If you take the spread of the protons into account, the result for the statistical error on the 60 ns early arrival can be inferred. The article goes on:

"With an integrated beam intensity of 4×1016 protons on target a total of 20 events were retained, leading to a value of δt measured from the average of the distribution of (62.1 ± 3.7)ns, in agreement with the value of (57.8 ± 7.8) ns obtained with the main analysis."

In other words: the statistical error on the 60 ns is smaller than 10 ns. However, there is clearly the "jitter"of 25 ns in the first graph, and it is larger than 10 ns. So, this must be discussed, too.

What do all the Neutrino Data Indicate?

We know already why the neutrinos could go faster and what new experiments this suggests, why it does not imply time travel or violates causality, and why it is somewhat expected for neutrinos. With all this out of the way, let us once more look at the neutrino data and what they actually indicate.


A few years back in Chicago in 2007, MINOS observed evidence for neutrinos moving faster than light (FTL). Under the assumption that the neutrinos travel at a constant velocity [Constant Velocity Assumption (CVA)], the velocity indicated would be just a little faster than the speed of light c, namely at 1.000051 (+/- 0.000029) c. The data from Supernova 1987A in the Large Magellanic Cloud 168 thousand light-years away also allows an interpretation with FTL neutrinos. Under the CVA, they indicate at most a tiny increase over the speed of light. 23 neutrinos were seen over 13 seconds, and they arrived 3 hours earlier than the light. This time delay is mostly due to the fact that during a typeII supernova, neutrinos carry most of the nova’s energy through the outer layers of the star while the visible light comes only out after the shock wave from the stellar core collapse reaches the surface of the star. The recent experiments at OPERA report a velocity of only one part in 100000 above the speed of light, however, again under the CVA!

Looking at all these experiments, the increase over the speed of light is going down along with the increase in total distance D over which the neutrinos have traveled. This is the first indication of that the CVA is wrong. The average velocity is the total travel time t divided by the large total distance D. The CVA assumes that the average velocity equals the superluminal velocity V. Of course, under this assumption, the velocity will become smaller with the increase of the distance D.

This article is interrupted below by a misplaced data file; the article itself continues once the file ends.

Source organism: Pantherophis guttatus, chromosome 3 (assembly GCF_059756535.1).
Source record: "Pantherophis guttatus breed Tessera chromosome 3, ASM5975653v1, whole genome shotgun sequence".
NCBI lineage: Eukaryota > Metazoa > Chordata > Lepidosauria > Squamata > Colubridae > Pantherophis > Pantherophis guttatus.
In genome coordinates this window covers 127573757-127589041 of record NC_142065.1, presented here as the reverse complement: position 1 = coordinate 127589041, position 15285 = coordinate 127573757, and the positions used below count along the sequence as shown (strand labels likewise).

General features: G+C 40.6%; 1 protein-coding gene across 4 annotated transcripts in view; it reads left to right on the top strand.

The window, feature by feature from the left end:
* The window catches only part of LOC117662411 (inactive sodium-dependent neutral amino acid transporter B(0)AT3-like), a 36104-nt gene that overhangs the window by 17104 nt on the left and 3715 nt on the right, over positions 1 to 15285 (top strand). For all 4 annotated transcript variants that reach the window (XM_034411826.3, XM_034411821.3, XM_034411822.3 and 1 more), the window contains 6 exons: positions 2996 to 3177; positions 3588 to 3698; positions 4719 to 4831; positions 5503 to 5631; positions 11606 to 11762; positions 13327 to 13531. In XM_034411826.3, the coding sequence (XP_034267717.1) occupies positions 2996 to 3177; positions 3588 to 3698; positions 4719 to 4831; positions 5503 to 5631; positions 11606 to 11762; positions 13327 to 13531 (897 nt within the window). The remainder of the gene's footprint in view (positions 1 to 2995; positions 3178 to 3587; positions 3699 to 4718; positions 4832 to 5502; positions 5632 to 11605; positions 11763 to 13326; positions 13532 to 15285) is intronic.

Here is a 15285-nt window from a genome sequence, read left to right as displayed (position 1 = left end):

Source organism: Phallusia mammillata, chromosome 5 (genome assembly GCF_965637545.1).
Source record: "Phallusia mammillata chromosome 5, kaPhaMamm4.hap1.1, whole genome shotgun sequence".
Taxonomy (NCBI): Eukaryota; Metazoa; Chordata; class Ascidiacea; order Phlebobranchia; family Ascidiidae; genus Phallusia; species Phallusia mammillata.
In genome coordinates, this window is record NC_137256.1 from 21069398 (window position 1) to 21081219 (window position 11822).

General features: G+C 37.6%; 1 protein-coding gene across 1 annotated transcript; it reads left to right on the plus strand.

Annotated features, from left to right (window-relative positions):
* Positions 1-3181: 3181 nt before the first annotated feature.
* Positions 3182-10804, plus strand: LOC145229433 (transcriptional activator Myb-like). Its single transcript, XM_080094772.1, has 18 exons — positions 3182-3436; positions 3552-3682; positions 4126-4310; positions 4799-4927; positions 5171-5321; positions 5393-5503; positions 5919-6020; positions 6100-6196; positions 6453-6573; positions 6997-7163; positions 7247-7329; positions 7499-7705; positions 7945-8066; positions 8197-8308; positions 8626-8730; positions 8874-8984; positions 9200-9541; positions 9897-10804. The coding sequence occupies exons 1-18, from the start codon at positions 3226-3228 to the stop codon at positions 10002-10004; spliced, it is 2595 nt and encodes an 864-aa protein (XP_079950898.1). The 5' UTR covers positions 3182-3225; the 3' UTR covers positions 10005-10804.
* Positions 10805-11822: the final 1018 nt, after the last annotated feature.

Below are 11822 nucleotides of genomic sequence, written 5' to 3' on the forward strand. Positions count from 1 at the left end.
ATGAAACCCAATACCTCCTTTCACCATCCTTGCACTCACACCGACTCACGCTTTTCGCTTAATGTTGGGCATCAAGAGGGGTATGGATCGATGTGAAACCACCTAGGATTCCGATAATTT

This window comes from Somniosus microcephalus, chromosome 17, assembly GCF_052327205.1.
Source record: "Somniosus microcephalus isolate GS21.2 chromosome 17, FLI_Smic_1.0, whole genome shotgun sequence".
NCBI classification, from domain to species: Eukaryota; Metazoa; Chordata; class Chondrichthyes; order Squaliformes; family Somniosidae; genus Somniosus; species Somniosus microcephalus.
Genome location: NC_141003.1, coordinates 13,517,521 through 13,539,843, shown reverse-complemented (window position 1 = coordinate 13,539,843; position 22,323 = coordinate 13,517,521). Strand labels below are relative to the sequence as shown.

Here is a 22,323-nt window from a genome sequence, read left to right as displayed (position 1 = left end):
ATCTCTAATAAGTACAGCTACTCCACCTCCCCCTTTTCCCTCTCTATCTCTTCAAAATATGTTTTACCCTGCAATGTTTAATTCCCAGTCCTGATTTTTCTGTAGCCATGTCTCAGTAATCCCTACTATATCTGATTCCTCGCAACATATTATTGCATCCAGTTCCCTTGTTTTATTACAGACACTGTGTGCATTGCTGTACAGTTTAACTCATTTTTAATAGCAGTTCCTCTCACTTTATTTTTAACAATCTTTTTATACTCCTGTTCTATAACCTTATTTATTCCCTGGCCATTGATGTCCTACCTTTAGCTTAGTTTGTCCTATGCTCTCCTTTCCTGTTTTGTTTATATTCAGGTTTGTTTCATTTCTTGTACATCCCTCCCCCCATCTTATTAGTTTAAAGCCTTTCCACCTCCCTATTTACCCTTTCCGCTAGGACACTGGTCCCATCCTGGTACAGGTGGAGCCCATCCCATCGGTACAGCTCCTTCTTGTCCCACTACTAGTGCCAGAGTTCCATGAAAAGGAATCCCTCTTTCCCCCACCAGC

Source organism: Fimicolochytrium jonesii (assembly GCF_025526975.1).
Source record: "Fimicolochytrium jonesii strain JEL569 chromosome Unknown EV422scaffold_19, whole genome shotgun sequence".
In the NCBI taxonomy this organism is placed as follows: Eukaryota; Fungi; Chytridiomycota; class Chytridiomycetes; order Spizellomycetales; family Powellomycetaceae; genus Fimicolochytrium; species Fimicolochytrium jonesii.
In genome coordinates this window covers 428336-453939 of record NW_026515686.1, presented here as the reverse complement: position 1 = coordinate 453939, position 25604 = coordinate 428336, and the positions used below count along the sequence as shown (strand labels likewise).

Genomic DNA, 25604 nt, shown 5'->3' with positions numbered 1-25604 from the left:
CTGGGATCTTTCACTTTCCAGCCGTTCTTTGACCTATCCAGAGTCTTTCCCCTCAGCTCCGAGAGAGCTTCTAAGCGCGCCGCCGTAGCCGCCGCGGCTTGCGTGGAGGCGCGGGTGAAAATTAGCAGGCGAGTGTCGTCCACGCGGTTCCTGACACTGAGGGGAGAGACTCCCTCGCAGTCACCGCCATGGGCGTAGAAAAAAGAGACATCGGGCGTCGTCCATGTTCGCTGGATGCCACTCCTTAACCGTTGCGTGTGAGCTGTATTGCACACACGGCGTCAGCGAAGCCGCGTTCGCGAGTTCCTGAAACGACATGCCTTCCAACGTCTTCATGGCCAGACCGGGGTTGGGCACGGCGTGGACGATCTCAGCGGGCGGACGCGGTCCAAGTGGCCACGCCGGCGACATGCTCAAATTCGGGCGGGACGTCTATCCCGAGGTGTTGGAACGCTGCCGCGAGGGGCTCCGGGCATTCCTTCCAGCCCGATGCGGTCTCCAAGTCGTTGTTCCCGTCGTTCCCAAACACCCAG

So lets take the data seriously and allow for that the superluminal part of the journey is a small “jump” distance x: The particles just travel a short distance x superluminally, after which they travel further with a speed just under the speed of light. The longer they travel afterward, the less the initial short distance x of superluminal propagation at the start is noticeable as an increase of the average velocity.

This assumption will now be further strengthened by considering that the data not only reveal an early average arrival time of about 60 ns, but also a small variation around this average result. I will with some very simple mathematics explain why this small variation also indicates the high velocities V that are much larger than the speed of light c. These very high velocities are expected from all natural scenarios that allow superluminal particles in the first place! The latter was explained in the first article on “millions of times the speed of light”, so I will not bother yet again.

Let me just quip that the many “refutations” of the OPERA results lately, for example that by Cohen and Glashow (, not only consider merely the average velocity, but they also assume the CVA. Their argument is basically: Assume the CVA that is actually not indicated by the data and then add that the FTL neutrinos behave completely normal except for that they are obviously FLT and thus not normal at all. Then “derive” from these two faulty assumptions something that is not normal, which is obviously easy to do, and conclude that neutrinos are not FTL because, hey, something not normal showed up. This is obviously not how one can argue.

So now to the meat: The OPERA data are the most reliable. The total distance traveled is D, which happens to be about 730 kilometers. The average velocity is close to the speed of light c = 299792458 m/s. Therefore, the total travel time is t ~ D/c = 2.43 ms. (The “~” will henceforth mean “is roughly equal to”).